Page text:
If you think those identity-verification security questions actually keep your data secure, think again — a study by Google researchers shows most typical security questions fail on one of two levels: Hackers can easily guess the answers, while the actual account owners are likely to forget them.
… secret questions are neither secure nor reliable enough to be used as a standalone account recovery mechanism. That’s because they suffer from a fundamental flaw: their answers are either somewhat secure or easy to remember — but rarely both.
Turns out that certain easy-to-remember security questions are also downright useless, although which specific questions prove useless vary throughout the world:
With a single guess, an attacker would have a 19.7% chance of guessing English-speaking users’ answers to the question "What is your favorite food?" (it was ‘pizza’, by the way)
With ten guesses, an attacker would have a nearly 24% chance of guessing Arabic-speaking users’ answer to the question "What’s your first teacher’s name?"
With ten guesses, an attacker would have a 21% chance of guessing Spanish-speaking users’ answers to the question, "What is your father’s middle name?"
With ten guesses, an attacker would have a 39% chance of guessing Korean-speaking users’ answers to the question "What is your city of birth?" and a 43% chance of guessing their favorite food.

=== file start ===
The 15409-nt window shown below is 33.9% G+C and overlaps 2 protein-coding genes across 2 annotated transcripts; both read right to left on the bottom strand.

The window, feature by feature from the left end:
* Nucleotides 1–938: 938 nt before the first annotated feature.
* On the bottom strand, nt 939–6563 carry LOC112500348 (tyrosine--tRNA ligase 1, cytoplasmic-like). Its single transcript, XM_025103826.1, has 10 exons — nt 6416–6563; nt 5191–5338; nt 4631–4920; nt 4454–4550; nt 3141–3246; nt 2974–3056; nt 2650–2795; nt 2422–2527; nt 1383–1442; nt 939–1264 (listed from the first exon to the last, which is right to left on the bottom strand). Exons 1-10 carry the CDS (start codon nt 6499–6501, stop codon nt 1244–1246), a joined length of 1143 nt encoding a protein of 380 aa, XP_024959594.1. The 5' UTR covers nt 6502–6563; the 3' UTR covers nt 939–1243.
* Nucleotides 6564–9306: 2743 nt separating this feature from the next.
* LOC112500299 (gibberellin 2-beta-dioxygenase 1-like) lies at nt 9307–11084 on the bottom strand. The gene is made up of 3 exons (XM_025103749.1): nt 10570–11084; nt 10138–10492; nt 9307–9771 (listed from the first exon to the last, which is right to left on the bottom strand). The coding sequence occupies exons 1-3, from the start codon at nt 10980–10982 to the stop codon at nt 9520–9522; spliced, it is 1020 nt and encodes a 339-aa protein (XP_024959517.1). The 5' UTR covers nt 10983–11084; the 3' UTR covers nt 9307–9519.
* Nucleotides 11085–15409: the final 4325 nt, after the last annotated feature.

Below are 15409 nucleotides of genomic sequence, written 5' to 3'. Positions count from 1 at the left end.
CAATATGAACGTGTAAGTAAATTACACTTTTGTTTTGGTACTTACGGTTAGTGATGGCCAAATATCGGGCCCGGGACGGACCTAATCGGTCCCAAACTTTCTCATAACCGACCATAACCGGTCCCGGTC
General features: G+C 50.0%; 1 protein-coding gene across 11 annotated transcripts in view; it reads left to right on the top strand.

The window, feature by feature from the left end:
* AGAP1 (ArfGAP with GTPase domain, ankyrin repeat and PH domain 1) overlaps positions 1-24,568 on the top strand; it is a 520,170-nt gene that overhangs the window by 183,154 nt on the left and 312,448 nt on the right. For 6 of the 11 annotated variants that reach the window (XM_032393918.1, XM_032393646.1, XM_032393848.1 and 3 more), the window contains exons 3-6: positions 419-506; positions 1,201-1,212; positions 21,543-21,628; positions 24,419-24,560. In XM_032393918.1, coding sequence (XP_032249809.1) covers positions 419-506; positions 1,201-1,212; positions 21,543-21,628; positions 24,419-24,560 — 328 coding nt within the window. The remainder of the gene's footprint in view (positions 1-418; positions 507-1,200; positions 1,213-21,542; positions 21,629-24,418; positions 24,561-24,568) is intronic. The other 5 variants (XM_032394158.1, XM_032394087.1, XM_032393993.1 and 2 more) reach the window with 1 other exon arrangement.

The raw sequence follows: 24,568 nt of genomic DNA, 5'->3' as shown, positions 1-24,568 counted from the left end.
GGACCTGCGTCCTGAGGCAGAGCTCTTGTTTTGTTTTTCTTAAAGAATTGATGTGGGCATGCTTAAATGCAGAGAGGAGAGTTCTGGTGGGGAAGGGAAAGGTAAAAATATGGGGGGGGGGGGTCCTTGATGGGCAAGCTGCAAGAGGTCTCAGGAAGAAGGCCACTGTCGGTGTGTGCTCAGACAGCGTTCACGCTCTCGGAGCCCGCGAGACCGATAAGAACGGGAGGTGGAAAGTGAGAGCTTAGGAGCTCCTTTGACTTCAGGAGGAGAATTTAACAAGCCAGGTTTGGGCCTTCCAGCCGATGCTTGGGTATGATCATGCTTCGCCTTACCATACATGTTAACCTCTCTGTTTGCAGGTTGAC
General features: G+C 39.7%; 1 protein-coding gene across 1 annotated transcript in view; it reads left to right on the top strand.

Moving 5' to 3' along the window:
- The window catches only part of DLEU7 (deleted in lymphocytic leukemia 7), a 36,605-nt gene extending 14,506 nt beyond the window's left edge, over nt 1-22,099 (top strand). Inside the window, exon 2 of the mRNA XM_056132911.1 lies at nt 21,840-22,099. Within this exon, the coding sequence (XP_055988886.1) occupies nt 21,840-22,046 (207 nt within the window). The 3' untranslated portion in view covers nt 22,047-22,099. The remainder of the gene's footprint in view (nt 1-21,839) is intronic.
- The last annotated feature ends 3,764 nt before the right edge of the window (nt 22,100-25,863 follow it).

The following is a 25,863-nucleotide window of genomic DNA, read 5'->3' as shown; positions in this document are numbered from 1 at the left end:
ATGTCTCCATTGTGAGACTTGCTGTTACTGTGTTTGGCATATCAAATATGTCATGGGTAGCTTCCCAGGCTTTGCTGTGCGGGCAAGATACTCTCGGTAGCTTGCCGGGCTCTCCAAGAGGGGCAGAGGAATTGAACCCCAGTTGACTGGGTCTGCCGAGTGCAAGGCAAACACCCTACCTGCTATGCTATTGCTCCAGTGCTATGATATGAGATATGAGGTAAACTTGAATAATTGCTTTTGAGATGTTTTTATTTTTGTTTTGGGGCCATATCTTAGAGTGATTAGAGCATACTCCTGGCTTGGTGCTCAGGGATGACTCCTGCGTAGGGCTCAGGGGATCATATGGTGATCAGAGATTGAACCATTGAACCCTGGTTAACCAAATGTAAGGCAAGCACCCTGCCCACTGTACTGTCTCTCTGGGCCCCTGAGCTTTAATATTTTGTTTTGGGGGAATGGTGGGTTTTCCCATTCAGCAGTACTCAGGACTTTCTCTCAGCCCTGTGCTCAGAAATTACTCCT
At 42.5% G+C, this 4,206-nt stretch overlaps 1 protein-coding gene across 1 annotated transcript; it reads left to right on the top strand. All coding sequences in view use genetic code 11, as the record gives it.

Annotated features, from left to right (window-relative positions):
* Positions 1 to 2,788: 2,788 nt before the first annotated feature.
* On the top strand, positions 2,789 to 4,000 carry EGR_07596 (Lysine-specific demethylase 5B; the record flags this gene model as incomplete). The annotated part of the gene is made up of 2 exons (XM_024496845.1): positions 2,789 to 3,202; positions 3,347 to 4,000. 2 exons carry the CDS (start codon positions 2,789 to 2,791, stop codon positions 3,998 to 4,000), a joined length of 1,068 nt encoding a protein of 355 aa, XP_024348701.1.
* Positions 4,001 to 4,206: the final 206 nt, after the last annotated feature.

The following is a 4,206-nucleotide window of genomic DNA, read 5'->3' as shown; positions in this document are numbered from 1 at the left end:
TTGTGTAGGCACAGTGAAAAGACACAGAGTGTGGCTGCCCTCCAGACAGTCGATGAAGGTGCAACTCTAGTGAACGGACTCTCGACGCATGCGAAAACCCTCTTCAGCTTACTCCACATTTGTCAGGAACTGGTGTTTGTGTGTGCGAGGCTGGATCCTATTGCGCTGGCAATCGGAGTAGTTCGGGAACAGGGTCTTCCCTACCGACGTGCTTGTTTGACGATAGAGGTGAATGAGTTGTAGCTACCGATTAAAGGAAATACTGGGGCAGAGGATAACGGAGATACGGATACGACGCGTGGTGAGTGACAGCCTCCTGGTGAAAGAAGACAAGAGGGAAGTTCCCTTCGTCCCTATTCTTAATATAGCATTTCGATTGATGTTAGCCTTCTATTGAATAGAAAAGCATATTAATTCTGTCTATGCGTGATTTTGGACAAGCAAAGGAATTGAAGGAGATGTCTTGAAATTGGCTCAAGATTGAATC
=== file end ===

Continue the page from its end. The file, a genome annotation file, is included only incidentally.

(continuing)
Of course, companies could offset such problems by adding more, and harder, security questions, but that would lead to the exact opposite problem: Too many legitimate account holders would forget the answers, and be unable to recover their accounts.
Surprise, surprise: it’s not easy to remember where your mother went to elementary school, or what your library card number is! Difficult secret questions and answers are often hard to use. … 40% of our English-speaking US users couldn’t recall their secret question answers when they needed to.
So what can tech companies do to protect their customers from this question conundrum? Probably nothing, as Burzstein and Caron said in the abstract of their research paper: “We conclude that it appears next to impossible to find secret questions that are both secure and memorable.”